Slankard received his Master of Fine Arts degree from Ohio University in 2002 and a Bachelor of Arts in psychology from Indiana University in 1996, where he also studied photography. He is a 2002 National Graduate Seminar Fellow of The Photography Institute at Columbia University. He is currently an associate professor at Cleveland State University in Cleveland, Ohio.

Of his current work, “Toplu: Landscapes of New Turkish Suburbia,” Slankard writes, “I have a long-standing interest in the cultural landscape of residential areas.  My previous work includes an extended project on the suburban landscapes of Midwestern America.  I looked at delineations and borders - how residents and planners defined their spaces against the perceived chaos of the outside world.

“I first traveled to Turkey in 2004 and have returned many times since.  In this landscape, I began to see many parallels to my previous work played out on an exaggerated scale.  In 2008, I began photographing the rapidly changing landscape of these far-flung, densely populated regions on the suburban outskirts. 

“I was initially struck by the Toplu Konut, developments of large scale mass-residences.  In these photographs, many are still under construction - plopped down into empty fields at a startling pace.  Others are tidy high-rise condominium clusters that are self-contained with their own restaurants, schools, shops, swimming pools, tennis courts, and playgrounds.  Within their walls they are meticulously landscaped and manicured.  Toplu, the title of the exhibition, has the dual meaning of 1: mass, common; as well as 2: tidy or neat.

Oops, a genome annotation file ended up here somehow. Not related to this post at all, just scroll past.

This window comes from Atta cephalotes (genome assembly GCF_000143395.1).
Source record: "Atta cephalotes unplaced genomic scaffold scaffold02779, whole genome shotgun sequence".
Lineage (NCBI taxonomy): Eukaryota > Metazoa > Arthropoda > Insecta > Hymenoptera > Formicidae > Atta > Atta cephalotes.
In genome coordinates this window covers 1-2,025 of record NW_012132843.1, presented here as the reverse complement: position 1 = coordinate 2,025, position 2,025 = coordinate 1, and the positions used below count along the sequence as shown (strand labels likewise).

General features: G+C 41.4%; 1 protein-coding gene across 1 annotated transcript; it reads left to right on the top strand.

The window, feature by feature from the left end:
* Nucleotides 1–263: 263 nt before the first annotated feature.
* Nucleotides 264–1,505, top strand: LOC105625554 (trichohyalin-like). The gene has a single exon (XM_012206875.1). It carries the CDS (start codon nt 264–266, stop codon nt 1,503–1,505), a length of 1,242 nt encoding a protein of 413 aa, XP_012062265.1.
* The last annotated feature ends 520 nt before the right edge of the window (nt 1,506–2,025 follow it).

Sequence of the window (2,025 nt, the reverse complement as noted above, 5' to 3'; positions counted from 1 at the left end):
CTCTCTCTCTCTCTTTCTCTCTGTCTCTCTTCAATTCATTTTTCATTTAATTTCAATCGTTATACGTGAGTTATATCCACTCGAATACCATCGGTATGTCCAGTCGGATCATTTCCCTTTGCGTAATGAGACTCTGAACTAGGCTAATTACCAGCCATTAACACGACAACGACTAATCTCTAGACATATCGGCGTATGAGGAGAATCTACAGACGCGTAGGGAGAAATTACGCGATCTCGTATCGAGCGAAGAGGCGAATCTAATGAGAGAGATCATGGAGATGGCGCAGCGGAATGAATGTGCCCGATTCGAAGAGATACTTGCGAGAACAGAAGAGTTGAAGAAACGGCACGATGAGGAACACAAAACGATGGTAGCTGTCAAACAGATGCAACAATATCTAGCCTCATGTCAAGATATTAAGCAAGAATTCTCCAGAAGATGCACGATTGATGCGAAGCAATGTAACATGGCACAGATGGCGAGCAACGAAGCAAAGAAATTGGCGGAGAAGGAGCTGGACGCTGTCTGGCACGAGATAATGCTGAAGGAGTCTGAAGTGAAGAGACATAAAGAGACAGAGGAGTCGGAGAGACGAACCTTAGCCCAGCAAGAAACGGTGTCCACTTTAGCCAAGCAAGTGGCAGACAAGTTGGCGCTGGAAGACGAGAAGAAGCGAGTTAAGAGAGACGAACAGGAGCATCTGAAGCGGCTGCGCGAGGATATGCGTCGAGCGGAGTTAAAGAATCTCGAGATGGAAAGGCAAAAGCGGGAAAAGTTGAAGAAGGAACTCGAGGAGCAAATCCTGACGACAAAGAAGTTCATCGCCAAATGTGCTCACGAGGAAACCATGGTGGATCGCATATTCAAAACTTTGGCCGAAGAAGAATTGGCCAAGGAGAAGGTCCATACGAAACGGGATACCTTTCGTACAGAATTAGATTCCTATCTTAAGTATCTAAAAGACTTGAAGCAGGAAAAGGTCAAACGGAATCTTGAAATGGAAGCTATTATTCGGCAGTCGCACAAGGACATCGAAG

“These modern, hyper-planned, enclosed developments are usually built on inexpensive land.  This land has usually already been settled by people who've migrated to cities from rural villages.  Here, they have built gecekondu, homes constructed without permits on public land.  Turkish law makes these structures difficult to remove once they are in place.  The term "gecekondu" literally means "built overnight", a reference to their quick, unplanned and stealthy construction.

“These photographs don't depict the ancient palaces, mosques, and ruins of guidebooks.  This is the everyday Turkey of a rising middle class, heavily influenced by Western Europe and the United States.  This is also the Turkey of displaced migrants, shantytowns and gentrification.  This is the site where they intersect.”